HIV testing
Rwanda, South Africa, Uganda, Zimbabwe
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‘Scared of going there’ – barriers to HIV treatment for pregnant women in Tanzania

Stigma, facility constraints, and personal disbelief: why women disengage from HIV care during and after pregnancy in Morogoro region, Tanzania.

McMahon SA, Kennedy CE, Winch PJ, Kombe M, Killewo J, Kilewo C. AIDS Behav. 2016 Aug 17. [Epub ahead of print]

Millions of children are living with HIV in sub-Saharan Africa, and the primary mode of these childhood infections is mother-to-child transmission. While existing interventions can virtually eliminate such transmission, in low- and middle-income settings, only 63% of pregnant women living with HIV accessed medicines necessary to prevent transmission. In Tanzania, HIV prevalence among pregnant women is 3.2%. Understanding why HIV-positive women disengage from care during and after pregnancy can inform efforts to reduce the impact of HIV on mothers and young children. Informed by the tenets of Grounded Theory, we conducted qualitative interviews with 40 seropositive postpartum women who had disengaged from care to prevent mother-to-child transmission (PMTCT). Nearly all women described antiretroviral treatment (ART) as ultimately beneficial but effectively inaccessible given concerns related to stigma. Many women also described how their feelings of health and vitality coupled with concerns about side effects underscored a desire to forgo ART until they deemed it immediately necessary. Relatively fewer women described not knowing or forgetting that they needed to continue their treatment regimens. We present a theory of PMTCT disengagement outlining primary and ancillary barriers. This study is among the first to examine disengagement by interviewing women who had actually discontinued care. We urge that a combination of intervention approaches such as mother-to-mother support groups, electronic medical records with same-day tracing, task shifting, and mobile technology be adapted, implemented, and evaluated within the Tanzanian setting.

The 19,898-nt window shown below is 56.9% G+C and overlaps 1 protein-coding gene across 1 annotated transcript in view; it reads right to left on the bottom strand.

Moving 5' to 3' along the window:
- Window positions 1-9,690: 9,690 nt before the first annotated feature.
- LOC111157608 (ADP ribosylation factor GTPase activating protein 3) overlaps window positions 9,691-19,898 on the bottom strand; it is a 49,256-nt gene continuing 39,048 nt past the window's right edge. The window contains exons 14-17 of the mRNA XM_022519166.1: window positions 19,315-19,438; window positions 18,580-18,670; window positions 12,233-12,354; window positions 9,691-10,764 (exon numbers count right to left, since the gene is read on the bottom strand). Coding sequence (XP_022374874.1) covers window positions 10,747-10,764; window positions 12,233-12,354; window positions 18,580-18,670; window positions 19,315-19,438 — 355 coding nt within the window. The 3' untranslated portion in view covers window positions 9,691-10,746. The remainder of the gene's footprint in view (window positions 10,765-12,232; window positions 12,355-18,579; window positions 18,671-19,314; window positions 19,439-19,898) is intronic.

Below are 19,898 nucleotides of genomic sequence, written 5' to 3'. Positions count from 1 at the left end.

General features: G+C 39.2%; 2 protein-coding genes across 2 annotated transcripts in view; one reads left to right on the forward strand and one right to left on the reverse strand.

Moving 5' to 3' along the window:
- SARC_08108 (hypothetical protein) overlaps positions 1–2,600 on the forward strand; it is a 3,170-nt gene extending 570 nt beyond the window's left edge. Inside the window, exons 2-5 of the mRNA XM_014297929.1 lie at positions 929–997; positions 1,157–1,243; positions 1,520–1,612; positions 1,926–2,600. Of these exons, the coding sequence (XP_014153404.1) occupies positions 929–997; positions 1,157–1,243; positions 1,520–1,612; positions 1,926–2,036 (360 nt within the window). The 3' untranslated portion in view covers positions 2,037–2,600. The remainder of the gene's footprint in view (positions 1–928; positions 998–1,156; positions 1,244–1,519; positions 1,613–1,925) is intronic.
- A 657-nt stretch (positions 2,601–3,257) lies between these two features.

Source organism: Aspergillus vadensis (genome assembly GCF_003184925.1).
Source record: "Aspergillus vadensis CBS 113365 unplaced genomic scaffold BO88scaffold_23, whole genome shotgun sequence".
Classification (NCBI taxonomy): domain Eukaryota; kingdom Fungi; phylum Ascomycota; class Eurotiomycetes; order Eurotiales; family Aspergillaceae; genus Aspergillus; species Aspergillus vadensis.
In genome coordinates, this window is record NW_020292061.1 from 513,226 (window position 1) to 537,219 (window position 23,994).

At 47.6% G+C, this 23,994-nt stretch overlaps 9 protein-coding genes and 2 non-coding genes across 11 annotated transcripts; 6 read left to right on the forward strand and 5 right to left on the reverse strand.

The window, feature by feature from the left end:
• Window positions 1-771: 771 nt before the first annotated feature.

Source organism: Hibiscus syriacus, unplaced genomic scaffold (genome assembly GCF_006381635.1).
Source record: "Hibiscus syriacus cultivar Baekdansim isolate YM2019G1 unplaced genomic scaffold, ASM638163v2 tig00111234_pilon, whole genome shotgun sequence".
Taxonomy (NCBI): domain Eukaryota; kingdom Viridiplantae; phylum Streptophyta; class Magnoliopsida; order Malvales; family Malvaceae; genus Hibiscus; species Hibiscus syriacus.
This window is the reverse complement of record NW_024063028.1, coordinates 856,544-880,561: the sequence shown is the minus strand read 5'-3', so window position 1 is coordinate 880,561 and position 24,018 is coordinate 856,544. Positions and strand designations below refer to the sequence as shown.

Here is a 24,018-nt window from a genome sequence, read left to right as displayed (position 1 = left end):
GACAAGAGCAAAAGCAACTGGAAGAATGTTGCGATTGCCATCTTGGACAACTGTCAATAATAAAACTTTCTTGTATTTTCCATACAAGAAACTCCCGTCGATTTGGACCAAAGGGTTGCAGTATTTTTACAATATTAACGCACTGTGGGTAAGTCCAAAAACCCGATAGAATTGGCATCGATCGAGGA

Abstract access  

Editor’s notes: The push for universal access to antiretroviral therapy for everyone living with HIV faces many obstacles.  In many parts of the world, pregnant women are offered HIV testing as a part of antenatal care. Treatment is then offered if a woman is found to be HIV-positive. Many women accept this care, having been provided with the information that this is beneficial for their baby and also themselves. Some women who accept treatment take themselves out of care. This can be detrimental not only for the HIV status of their baby, but also for their general antenatal care. As the authors of this paper note, there is a growing body of literature that describes losses to care from the provider perspective. There are also a number of papers about women who have accepted care, who describe why others refuse treatment.  It is unusual to find detailed findings from interviews with women who have dropped out of or refused HIV treatment while pregnant. While the findings are not particularly surprising, the authors of this paper have captured the individual reasons why the 40 women interviewed in their study, left or never entered care. The reasons given underline the challenge of ‘prompt treatment’. Many women were not ready for immediate treatment.  Fears of the clinic layout ‘betraying’ a woman’s status are described. So too are the negative attitudes of health providers as well as family and community members. The authors provide an excellent example of how good qualitative research, conducted and analysed in an exemplary manner, offers valuable insights. This paper provides valuable information on an often hidden minority of women who are not ready or able ‘to test and treat’.

United Republic of Tanzania
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Using HIV infrastructure to test for other diseases can reach many people at a low cost

Cost and efficiency of a hybrid mobile multi-disease testing approach with high HIV testing coverage in East Africa.